Is The Construction Industry Falling Short Of Skilled Workers?

Is The Construction Industry Falling Short Of Skilled Workers?
Is The Construction Industry Falling Short Of Skilled Workers?

Last year was a difficult one for the construction industry. The Office for National Statistics said that output dipped 0.7% in the second quarter of 2016, following a dip of 0.3% in the previous three months. And, in June alone, construction output was down by 0.9%.

Much of this was due to uncertainty during the run up to and following the EU Referendum. But, despite this, the year ended well – expanding at the fastest pace for nine months in December.

The ONS said that output rose by 1.8% between November and December – beating expectations. And, compared to the same period a year earlier, the construction sector was up by 0.6% – which, again, was higher than forecast.

Following the recovery at the end of the year – the sector is expected to grow this year. In the first quarter alone it has already risen by 0.2% and current business conditions are reaching the best level since the EU referendum. However, while the industry itself is doing well, it is facing a shortage of skilled workers.

There has already been talk from the beginning of this year of a ‘skills shortage’ –although this had been downgraded from a ‘skills crisis’ – this could mean bad news for the industry and hold back the expected growth. Companies all across the UK have reported these shortages, particularly in higher-skilled roles.

In a new survey of the industry by the Royal Institution of Chartered Surveyors, more than half of respondents cited a shortage of quality workers as a key impediment to growth.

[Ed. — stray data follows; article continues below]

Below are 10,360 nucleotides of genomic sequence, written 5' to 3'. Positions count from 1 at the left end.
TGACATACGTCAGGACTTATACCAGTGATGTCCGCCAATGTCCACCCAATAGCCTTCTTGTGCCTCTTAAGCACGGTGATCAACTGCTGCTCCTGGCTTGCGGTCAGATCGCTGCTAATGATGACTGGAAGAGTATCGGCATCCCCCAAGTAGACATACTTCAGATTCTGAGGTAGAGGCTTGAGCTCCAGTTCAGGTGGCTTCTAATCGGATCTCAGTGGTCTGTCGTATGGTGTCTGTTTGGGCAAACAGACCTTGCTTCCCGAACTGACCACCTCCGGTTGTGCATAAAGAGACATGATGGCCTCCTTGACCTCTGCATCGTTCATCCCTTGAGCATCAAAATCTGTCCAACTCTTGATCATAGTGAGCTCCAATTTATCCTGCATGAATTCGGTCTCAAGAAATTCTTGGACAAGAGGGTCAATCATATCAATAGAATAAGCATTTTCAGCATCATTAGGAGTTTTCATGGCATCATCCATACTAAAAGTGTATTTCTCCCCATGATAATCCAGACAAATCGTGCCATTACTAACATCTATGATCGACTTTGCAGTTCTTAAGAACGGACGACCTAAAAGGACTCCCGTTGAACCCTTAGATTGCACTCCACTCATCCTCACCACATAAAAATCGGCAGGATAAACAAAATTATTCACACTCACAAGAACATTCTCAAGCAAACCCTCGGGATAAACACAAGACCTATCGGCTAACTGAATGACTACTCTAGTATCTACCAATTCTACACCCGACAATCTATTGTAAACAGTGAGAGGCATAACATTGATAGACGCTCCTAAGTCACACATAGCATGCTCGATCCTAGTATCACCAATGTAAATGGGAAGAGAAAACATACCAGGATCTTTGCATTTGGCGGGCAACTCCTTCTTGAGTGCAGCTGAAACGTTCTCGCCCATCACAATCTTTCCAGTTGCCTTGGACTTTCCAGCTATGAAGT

Despite this shortage firms reported an increase in workloads in the first quarter, from 18% to 27% as projects that were put on hold after the Brexit vote, have restarted. In response to the survey, Jeff Matsu, Rics senior economist, said: “The survey does highlight some key challenges that need to be addressed if government’s ambitious plans for housing and infrastructure, in particular, are to be met. Access to finance, alongside planning and skill shortages, both quality and quantity, remain big obstacles to delivery and though some plans are in place to address these issues, it remains to be seen whether they are sufficient to make a meaningful impact.”

But, why the shortage? This industry generates £90 billion annually and employs in excess of 2.93 million people but many construction workers are retiring and this rate of retirement looks set to increase as 22% of the workforce are over 50 and 15% in their 60s.

So, with business conditions reaching their best levels since the EU Referendum but a lack of skilled workers, whether you are looking to get into the construction industry, or are already in it and would like to take the next step in your career, now is the perfect time to do it. Take a look at the NES Global Talent job board where you will find positions from Quantity Surveyor to Site Manager – right here in the UK and across the world in Australia.